Russia has been waging low-intensity war against Ukraine for over four years. During that time, Moscow has endeavored to disguise its role in the struggle, using cutouts — “little green men” who had no obvious ties to Russia but enjoyed its support — and tactics — cyberattacks and economic pressure — that fall short of open conflict. Russia shed the fig leaf last weekend when it seized three Ukrainian Navy ships in the Kerch Strait that links the Azov and Black seas. The move is a challenge not just to the government of Ukrainian President Petro Poroshenko, but to the West: It is no coincidence that the incident occurred days before Russian President Vladimir Putin attends the Group of 20 summit in Argentina. It must be met with steely determination.
Baldly stated, Russia seeks a sphere of influence in Eastern and Central Europe. It believes that countries on its periphery, and especially those that were part of the Soviet imperium, should be responsive to Russian interests and respect its concerns.
Ukraine, which seeks closer ties to the European Union and NATO, is a direct challenge to that order, and must be brought to heel. To do so, Russia annexed the Crimean Peninsula from Ukraine in 2014 and has supported separatists fighting in the Donbass region of eastern Ukraine. It is estimated that over 10,000 lives have been lost in the fighting, and the war undermines the legitimacy of the Poroshenko government: A leadership that cannot protect its own territory does not deserve to govern.
Moscow has increased pressure on Kiev in recent months. The “little green men” have increased artillery and rocket attacks on Ukrainian targets in Donbass. Ukrainian companies have been sanctioned by Russia. Elections have been held in rebel-held territory, a violation of a 2015 agreement that was supposed to reduce tensions.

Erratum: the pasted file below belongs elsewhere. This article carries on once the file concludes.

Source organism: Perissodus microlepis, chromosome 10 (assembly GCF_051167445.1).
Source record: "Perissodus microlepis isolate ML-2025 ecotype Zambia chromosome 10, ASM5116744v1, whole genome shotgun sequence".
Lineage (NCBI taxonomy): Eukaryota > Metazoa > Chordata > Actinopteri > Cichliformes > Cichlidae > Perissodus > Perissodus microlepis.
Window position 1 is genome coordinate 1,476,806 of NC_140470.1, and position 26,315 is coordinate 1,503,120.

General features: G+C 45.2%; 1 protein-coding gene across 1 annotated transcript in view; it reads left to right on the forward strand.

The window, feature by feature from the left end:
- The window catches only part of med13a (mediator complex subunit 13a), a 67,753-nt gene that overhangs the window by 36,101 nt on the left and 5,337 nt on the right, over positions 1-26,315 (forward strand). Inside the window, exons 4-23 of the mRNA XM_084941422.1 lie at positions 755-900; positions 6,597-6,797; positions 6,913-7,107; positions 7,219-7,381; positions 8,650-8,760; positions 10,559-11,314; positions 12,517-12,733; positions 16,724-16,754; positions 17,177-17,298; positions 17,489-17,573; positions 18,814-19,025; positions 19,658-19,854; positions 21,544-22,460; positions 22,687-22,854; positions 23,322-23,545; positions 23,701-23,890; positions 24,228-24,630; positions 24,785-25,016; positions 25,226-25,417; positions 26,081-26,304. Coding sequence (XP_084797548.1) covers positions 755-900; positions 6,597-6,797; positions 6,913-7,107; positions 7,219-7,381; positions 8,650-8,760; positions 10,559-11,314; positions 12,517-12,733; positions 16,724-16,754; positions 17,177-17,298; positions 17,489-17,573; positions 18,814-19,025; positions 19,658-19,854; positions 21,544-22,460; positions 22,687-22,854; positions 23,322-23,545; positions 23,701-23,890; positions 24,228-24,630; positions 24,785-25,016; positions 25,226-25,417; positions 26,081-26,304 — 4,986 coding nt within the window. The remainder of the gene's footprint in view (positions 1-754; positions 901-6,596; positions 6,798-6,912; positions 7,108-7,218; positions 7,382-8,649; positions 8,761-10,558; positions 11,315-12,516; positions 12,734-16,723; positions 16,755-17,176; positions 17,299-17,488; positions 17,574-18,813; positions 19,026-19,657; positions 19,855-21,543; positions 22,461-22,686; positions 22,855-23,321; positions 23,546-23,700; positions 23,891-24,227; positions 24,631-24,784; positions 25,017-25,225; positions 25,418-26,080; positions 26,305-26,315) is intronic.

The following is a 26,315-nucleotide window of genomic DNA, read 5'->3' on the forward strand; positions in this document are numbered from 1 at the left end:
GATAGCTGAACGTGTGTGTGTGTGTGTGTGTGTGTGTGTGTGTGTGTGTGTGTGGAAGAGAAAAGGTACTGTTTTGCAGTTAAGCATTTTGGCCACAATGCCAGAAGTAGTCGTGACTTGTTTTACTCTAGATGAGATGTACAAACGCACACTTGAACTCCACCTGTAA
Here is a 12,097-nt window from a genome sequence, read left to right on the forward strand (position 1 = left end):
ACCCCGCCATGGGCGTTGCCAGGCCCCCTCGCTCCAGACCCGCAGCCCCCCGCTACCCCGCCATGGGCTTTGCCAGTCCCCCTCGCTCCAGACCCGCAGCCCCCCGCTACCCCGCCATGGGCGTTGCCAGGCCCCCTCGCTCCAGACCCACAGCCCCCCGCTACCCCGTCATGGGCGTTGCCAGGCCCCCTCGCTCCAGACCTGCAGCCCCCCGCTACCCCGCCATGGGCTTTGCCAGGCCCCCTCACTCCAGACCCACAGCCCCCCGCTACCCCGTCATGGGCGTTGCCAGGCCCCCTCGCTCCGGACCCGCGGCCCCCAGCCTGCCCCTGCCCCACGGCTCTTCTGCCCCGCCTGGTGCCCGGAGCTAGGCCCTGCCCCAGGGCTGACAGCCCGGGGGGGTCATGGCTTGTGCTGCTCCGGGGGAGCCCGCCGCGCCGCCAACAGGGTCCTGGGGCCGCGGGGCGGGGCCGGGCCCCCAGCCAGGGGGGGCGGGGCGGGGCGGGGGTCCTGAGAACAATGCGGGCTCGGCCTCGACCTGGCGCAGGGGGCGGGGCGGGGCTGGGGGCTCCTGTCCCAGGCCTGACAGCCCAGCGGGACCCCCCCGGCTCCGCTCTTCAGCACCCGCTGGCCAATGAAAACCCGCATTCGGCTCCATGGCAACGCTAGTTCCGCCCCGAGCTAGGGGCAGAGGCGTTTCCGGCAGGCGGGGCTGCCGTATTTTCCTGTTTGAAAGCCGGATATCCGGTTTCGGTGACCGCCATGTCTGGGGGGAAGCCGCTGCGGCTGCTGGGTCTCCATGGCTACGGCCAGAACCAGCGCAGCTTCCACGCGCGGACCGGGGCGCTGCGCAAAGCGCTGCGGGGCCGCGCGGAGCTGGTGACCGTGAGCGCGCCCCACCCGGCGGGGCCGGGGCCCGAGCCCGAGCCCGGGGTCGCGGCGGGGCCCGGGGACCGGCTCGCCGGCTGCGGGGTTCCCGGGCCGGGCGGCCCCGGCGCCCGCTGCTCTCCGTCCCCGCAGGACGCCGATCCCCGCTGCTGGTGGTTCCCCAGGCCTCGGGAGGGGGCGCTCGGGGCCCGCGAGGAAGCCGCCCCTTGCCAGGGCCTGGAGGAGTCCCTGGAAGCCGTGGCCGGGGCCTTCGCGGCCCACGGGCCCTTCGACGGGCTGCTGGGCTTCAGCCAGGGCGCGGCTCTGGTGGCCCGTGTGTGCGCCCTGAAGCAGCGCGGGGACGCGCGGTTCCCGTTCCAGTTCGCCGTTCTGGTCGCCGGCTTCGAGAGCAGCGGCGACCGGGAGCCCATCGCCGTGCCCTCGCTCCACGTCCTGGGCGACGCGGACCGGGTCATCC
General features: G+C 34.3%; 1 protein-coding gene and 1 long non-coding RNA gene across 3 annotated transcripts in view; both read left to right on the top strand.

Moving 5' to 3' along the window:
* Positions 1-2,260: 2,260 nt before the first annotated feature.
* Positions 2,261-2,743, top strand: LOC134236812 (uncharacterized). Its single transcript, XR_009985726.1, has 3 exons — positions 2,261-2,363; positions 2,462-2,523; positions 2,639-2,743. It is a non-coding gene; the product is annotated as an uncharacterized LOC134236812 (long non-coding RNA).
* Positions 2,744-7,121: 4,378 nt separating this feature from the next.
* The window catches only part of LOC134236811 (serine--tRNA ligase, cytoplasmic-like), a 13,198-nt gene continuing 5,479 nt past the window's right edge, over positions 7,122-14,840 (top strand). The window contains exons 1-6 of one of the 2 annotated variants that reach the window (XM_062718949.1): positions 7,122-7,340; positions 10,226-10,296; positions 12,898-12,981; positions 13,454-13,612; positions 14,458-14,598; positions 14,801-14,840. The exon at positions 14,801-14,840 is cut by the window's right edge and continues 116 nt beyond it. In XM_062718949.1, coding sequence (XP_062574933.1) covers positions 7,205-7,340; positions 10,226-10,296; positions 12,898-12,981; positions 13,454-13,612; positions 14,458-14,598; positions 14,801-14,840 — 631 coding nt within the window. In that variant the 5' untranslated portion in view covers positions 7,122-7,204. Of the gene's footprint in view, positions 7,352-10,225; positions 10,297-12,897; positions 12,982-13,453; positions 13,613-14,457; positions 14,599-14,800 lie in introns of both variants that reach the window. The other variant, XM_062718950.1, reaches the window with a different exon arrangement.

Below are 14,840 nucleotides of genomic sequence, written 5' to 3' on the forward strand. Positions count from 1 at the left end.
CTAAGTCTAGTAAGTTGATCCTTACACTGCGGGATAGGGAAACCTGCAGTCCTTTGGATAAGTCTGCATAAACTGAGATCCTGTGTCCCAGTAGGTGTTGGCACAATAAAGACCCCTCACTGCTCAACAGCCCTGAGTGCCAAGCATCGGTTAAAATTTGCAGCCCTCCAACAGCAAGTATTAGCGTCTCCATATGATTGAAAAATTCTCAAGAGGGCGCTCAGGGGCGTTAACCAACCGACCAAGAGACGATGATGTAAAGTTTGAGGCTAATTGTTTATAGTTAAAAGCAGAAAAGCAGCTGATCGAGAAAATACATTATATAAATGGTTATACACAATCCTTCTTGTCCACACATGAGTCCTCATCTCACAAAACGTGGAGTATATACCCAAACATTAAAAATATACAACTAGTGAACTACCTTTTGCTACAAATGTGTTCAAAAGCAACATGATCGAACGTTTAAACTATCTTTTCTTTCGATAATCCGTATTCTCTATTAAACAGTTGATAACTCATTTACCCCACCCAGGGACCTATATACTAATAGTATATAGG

Sunday’s seizure of the three Ukrainian Navy ships is the most blatant and direct provocation. The two countries agreed in 2003 on joint control of the strait, but Ukraine charges that Russia is harassing sea traffic to put additional pressure on eastern Ukrainian cities that rely on maritime trade.
Russia says it is merely defending against terrorist threats. Moscow asserts that the ships were seized when they ignored instructions of a Russian pilot and illegally entered Russian territorial waters; some Russian officials claim the Ukrainian behavior was a deliberate provocation. After seizing the ships and detaining 24 sailors — who “confessed” on Russian TV to being intelligence agents and planning provocations — Russia temporarily blocked the strait by positioning a freighter under a bridge that spanned the waterway, effectively cutting off Ukrainian ports.
Ukraine responded by imposing 30 days of martial law in several regions in the east, and warned that a Russian invasion might be in the planning. That move fueled speculation that Poroshenko — whose popularity is in single digits — is exploiting the crisis for domestic political advantage.
The same can be said for Putin. His popularity has also fallen in the wake of pension reforms. The annexation of Crimea has been a net drain on the struggling Russian economy. Falling oil prices will only compound domestic economic pressures.
The decision to throw down the gauntlet to Ukraine is a challenge to the West as well. Putin is reckoning that no Western government is prepared to defend Kiev and will accept his authority in that region. It looks like a smart bet. The United States and the EU have called on both sides to exercise restraint, implying that both are at fault. U.S. President Donald Trump has said that “I don’t like aggression” and has announced the cancellation of a planned meeting with Putin at the G20. Some European governments have taken a harder line against Russia, but there is little appetite for tougher sanctions against Moscow.
Japan has also been fairly quiet. Deputy Chief Cabinet Secretary Kotaro Nogami called on “all parties involved” to exercise restraint, and hoped that “the situation will calm down.” Russia was not mentioned by name.
While diplomatic officials in Tokyo concede that Russia is attempting to unilaterally change the status quo — which is condemned when China is the guilty party — they also argue that Ukraine is a distant problem and Tokyo should prioritize good relations with Moscow on the eve of talks between Putin and Prime Minister Shinzo Abe on the sidelines of the G20 and the recent agreement to proceed with bilateral talks to settle the Northern Territories issue. In other words, the Japanese government is validating Putin’s logic that most countries will leave Ukraine to fend for itself. It makes sense — until those other countries find themselves in Putin’s crosshairs.
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